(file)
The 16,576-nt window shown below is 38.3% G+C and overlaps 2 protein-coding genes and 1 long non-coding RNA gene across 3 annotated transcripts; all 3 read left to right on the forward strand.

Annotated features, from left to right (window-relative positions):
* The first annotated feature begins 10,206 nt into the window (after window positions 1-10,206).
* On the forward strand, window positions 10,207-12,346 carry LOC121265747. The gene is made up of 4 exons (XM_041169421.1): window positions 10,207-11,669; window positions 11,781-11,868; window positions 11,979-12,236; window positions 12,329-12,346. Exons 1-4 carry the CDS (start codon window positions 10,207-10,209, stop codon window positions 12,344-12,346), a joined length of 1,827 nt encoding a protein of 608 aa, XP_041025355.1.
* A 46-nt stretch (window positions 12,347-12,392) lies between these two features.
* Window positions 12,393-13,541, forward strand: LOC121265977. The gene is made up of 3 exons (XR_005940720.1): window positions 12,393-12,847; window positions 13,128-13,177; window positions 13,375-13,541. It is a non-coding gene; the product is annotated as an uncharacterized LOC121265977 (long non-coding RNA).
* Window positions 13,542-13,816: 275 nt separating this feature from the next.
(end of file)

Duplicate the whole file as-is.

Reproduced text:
The 16,576-nt window shown below is 38.3% G+C and overlaps 2 protein-coding genes and 1 long non-coding RNA gene across 3 annotated transcripts; all 3 read left to right on the forward strand.

Annotated features, from left to right (window-relative positions):
* The first annotated feature begins 10,206 nt into the window (after window positions 1-10,206).
* On the forward strand, window positions 10,207-12,346 carry LOC121265747. The gene is made up of 4 exons (XM_041169421.1): window positions 10,207-11,669; window positions 11,781-11,868; window positions 11,979-12,236; window positions 12,329-12,346. Exons 1-4 carry the CDS (start codon window positions 10,207-10,209, stop codon window positions 12,344-12,346), a joined length of 1,827 nt encoding a protein of 608 aa, XP_041025355.1.
* A 46-nt stretch (window positions 12,347-12,392) lies between these two features.
* Window positions 12,393-13,541, forward strand: LOC121265977. The gene is made up of 3 exons (XR_005940720.1): window positions 12,393-12,847; window positions 13,128-13,177; window positions 13,375-13,541. It is a non-coding gene; the product is annotated as an uncharacterized LOC121265977 (long non-coding RNA).
* Window positions 13,542-13,816: 275 nt separating this feature from the next.